(2) increase elementary children’s competence in mathematics while simultaneously increasing their interest in engineering and STEM careers by engaging and supporting teachers.
Students will have the motivating and satisfying experience of taking their concepts from mind’s eye to physical form. This new model-building approach will engage a broader population than by traditional paper-and-pencil methods. This infrastructure will incorporate the latest thinking from the National Academy of Engineering concerning balancing scientific inquiry with design experiences.
Four Essential Components
The infrastructure developed to accomplish this goal will include four essential components of
* an online digital fabrication library and collaborative space
* a curriculum.
Teachers’ enjoyment of materials creation will be used to introduce engineering design concepts and associated mathematical content. Based on this experience, teachers will introduce engineering and mathematics to elementary students in an engaging context. This engaging context, in turn, will support the development of crucial attitudes, skills, and concepts that encourage and support interest in STEM-related careers.
This initiative will investigate whether an engineering design curriculum based on digital fabrication can successfully increase teachers’ engagement with engineering, mathematics, and related competencies. The project also will examine whether increased teacher engagement and competence produces a positive impact on students, boosting their performance and engagement with engineering and mathematics and, subsequently, students’ interest in STEM careers.
Implications for the Future
The Curry School of Education’s Children’s Engineering initiative will encourage experimentation, design, and creation with an emergent technology that has substantial implications for society and the workforce of the future. To address these questions, the Curry initiative has formed a coalition bringing together two colleges of engineering, two colleges of education, a commercial publisher, and a non-profit educational association to form a unique non-profit / for-profit consortium that collectively offers expertise in digital fabrication, children’s engineering, and more than 30 years experience in the integration of technology into teaching practice.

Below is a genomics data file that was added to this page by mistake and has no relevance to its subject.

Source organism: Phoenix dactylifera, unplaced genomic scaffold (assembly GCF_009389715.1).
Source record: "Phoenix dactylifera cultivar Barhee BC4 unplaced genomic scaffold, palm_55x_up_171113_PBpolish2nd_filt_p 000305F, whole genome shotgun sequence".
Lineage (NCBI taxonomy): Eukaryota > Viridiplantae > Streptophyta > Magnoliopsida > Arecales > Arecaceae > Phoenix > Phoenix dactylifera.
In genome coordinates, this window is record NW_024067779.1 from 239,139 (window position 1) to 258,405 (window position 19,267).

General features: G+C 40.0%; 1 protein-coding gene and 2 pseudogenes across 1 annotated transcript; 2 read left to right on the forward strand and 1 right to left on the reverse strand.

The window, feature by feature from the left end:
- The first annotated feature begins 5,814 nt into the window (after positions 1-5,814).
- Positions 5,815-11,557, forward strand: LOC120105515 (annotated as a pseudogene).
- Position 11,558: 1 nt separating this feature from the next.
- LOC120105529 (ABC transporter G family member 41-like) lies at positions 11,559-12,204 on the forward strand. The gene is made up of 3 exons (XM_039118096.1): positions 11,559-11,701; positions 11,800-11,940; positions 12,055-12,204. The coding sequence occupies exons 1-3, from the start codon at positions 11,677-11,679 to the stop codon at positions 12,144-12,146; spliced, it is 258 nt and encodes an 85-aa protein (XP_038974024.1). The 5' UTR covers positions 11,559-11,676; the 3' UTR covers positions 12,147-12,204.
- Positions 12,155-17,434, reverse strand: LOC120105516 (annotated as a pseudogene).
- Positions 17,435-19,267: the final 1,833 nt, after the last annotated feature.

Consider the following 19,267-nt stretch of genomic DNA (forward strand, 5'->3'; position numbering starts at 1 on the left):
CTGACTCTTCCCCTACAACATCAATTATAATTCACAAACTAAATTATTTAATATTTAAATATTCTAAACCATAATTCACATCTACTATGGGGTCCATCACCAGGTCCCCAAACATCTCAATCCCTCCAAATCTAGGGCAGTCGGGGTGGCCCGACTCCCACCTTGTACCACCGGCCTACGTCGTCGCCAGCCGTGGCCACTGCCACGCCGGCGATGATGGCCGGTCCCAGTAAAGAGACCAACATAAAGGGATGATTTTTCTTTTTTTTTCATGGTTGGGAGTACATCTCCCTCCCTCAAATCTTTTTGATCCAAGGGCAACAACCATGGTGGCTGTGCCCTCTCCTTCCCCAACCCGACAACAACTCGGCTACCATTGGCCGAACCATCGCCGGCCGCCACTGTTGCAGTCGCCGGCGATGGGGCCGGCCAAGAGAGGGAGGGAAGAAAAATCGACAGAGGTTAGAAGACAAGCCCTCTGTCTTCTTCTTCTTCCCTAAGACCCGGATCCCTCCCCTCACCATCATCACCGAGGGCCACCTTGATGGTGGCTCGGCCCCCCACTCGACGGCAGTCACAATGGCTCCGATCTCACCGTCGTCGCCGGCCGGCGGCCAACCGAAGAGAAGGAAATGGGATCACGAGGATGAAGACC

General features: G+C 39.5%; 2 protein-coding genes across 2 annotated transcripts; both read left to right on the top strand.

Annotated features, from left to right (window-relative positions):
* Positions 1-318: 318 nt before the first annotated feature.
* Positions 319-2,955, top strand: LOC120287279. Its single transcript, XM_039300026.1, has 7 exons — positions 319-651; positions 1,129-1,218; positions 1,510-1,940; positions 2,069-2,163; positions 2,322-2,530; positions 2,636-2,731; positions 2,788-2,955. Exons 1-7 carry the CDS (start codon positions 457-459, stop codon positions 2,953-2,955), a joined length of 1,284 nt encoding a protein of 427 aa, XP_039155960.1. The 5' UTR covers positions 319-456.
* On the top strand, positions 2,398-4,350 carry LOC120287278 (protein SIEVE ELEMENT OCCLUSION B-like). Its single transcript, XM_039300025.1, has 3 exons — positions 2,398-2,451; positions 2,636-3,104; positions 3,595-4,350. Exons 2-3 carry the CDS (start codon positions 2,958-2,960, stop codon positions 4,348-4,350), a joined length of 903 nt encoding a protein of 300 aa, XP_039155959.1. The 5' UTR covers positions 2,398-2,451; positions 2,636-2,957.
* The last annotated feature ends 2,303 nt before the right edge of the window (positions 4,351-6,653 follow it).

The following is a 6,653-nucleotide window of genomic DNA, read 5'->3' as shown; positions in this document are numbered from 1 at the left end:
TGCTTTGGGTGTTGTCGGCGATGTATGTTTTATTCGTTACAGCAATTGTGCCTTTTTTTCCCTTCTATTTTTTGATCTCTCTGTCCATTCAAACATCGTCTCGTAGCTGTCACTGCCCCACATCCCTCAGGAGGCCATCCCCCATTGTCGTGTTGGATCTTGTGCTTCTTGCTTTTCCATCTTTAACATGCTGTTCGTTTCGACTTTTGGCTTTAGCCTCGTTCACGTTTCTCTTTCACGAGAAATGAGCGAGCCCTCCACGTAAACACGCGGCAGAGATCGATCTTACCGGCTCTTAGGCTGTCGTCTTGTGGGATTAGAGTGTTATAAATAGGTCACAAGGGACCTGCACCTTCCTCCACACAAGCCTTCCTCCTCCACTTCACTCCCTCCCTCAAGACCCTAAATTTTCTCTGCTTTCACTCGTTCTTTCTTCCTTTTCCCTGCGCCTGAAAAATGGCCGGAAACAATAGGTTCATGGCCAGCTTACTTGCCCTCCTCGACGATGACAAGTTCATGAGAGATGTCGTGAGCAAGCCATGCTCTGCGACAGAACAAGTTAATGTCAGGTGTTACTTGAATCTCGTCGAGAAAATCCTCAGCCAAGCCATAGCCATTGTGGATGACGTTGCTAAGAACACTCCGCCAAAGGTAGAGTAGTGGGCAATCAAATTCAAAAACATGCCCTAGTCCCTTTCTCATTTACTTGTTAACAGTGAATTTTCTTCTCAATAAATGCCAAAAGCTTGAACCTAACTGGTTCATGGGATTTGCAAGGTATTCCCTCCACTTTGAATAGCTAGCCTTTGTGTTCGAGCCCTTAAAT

Through a pilot project conducted this spring by the Curry School of Education, some local elementary students have decided that “Fab@School” refers to both the new digital fabricators in their classrooms and to the fabulous fun they had using them. The Fab@School project, which encourages engineering design projects aided by computer-controlled die cutters, is led by Glen Bull, professor of instructional technology, and Robert Berry, associate professor of elementary education. READ MORE
- Glen L. Bull, Professor Co-Director, Center for Technology & Teacher Education
- Robert Q. Berry, III, Associate Professor
- Joe Garofalo, Associate Professor and Co-Director, Center for Technology and Teacher Education
- Jennifer Chiu, Associate Professor
- Engineering Design Initiative
- STEM Program Area of Study